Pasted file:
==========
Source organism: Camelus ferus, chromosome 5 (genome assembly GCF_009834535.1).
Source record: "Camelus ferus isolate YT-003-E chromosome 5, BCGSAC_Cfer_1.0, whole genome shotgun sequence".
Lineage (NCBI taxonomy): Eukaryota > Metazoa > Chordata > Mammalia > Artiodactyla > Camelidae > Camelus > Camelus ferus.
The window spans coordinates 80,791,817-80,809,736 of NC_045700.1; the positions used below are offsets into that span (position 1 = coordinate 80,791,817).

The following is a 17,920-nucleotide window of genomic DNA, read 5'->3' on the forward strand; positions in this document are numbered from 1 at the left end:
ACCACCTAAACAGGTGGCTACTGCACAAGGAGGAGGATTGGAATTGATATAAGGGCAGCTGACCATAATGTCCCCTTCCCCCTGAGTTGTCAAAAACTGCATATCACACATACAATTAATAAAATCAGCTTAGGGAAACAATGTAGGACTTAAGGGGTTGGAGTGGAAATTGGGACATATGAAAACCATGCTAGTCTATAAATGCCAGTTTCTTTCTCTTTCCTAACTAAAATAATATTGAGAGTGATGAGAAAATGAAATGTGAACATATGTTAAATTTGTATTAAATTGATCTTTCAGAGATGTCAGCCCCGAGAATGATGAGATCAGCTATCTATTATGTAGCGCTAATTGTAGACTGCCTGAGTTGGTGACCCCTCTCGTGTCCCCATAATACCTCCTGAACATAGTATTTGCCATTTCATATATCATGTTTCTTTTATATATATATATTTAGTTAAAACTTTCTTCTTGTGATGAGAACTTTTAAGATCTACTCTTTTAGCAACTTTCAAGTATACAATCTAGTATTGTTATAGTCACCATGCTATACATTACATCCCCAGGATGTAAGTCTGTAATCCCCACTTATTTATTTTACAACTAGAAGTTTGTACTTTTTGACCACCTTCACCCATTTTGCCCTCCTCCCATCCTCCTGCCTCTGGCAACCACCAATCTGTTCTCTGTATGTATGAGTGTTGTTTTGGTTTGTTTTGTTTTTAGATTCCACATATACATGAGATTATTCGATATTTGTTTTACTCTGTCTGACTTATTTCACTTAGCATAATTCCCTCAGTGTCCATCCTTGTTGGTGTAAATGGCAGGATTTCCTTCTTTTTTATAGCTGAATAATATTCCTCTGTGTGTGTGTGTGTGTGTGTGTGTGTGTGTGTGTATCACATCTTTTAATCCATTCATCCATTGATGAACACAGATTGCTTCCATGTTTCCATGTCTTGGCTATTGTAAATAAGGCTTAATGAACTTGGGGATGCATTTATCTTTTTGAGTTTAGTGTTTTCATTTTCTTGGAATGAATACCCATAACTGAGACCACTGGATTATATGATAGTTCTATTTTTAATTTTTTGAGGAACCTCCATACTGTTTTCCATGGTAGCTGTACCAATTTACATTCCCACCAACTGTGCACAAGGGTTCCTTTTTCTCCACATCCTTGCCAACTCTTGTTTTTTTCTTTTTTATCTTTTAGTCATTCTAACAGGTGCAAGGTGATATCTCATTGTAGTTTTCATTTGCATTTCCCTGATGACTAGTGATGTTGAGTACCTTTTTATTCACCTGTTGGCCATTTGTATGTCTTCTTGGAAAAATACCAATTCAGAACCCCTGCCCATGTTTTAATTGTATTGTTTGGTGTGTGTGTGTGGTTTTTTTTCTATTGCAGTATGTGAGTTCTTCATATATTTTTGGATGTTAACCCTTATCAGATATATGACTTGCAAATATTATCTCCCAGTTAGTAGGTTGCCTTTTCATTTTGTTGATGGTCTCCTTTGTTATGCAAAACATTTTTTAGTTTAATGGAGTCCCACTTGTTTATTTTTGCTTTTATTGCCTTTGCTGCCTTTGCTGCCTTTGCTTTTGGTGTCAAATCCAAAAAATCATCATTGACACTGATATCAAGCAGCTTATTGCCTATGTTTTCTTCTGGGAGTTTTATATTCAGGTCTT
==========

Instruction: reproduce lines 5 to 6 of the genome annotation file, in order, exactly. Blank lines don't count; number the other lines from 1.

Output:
The following is a 17,920-nucleotide window of genomic DNA, read 5'->3' on the forward strand; positions in this document are numbered from 1 at the left end:
ACCACCTAAACAGGTGGCTACTGCACAAGGAGGAGGATTGGAATTGATATAAGGGCAGCTGACCATAATGTCCCCTTCCCCCTGAGTTGTCAAAAACTGCATATCACACATACAATTAATAAAATCAGCTTAGGGAAACAATGTAGGACTTAAGGGGTTGGAGTGGAAATTGGGACATATGAAAACCATGCTAGTCTATAAATGCCAGTTTCTTTCTCTTTCCTAACTAAAATAATATTGAGAGTGATGAGAAAATGAAATGTGAACATATGTTAAATTTGTATTAAATTGATCTTTCAGAGATGTCAGCCCCGAGAATGATGAGATCAGCTATCTATTATGTAGCGCTAATTGTAGACTGCCTGAGTTGGTGACCCCTCTCGTGTCCCCATAATACCTCCTGAACATAGTATTTGCCATTTCATATATCATGTTTCTTTTATATATATATATTTAGTTAAAACTTTCTTCTTGTGATGAGAACTTTTAAGATCTACTCTTTTAGCAACTTTCAAGTATACAATCTAGTATTGTTATAGTCACCATGCTATACATTACATCCCCAGGATGTAAGTCTGTAATCCCCACTTATTTATTTTACAACTAGAAGTTTGTACTTTTTGACCACCTTCACCCATTTTGCCCTCCTCCCATCCTCCTGCCTCTGGCAACCACCAATCTGTTCTCTGTATGTATGAGTGTTGTTTTGGTTTGTTTTGTTTTTAGATTCCACATATACATGAGATTATTCGATATTTGTTTTACTCTGTCTGACTTATTTCACTTAGCATAATTCCCTCAGTGTCCATCCTTGTTGGTGTAAATGGCAGGATTTCCTTCTTTTTTATAGCTGAATAATATTCCTCTGTGTGTGTGTGTGTGTGTGTGTGTGTGTGTGTGTATCACATCTTTTAATCCATTCATCCATTGATGAACACAGATTGCTTCCATGTTTCCATGTCTTGGCTATTGTAAATAAGGCTTAATGAACTTGGGGATGCATTTATCTTTTTGAGTTTAGTGTTTTCATTTTCTTGGAATGAATACCCATAACTGAGACCACTGGATTATATGATAGTTCTATTTTTAATTTTTTGAGGAACCTCCATACTGTTTTCCATGGTAGCTGTACCAATTTACATTCCCACCAACTGTGCACAAGGGTTCCTTTTTCTCCACATCCTTGCCAACTCTTGTTTTTTTCTTTTTTATCTTTTAGTCATTCTAACAGGTGCAAGGTGATATCTCATTGTAGTTTTCATTTGCATTTCCCTGATGACTAGTGATGTTGAGTACCTTTTTATTCACCTGTTGGCCATTTGTATGTCTTCTTGGAAAAATACCAATTCAGAACCCCTGCCCATGTTTTAATTGTATTGTTTGGTGTGTGTGTGTGGTTTTTTTTCTATTGCAGTATGTGAGTTCTTCATATATTTTTGGATGTTAACCCTTATCAGATATATGACTTGCAAATATTATCTCCCAGTTAGTAGGTTGCCTTTTCATTTTGTTGATGGTCTCCTTTGTTATGCAAAACATTTTTTAGTTTAATGGAGTCCCACTTGTTTATTTTTGCTTTTATTGCCTTTGCTGCCTTTGCTGCCTTTGCTTTTGGTGTCAAATCCAAAAAATCATCATTGACACTGATATCAAGCAGCTTATTGCCTATGTTTTCTTCTGGGAGTTTTATATTCAGGTCTT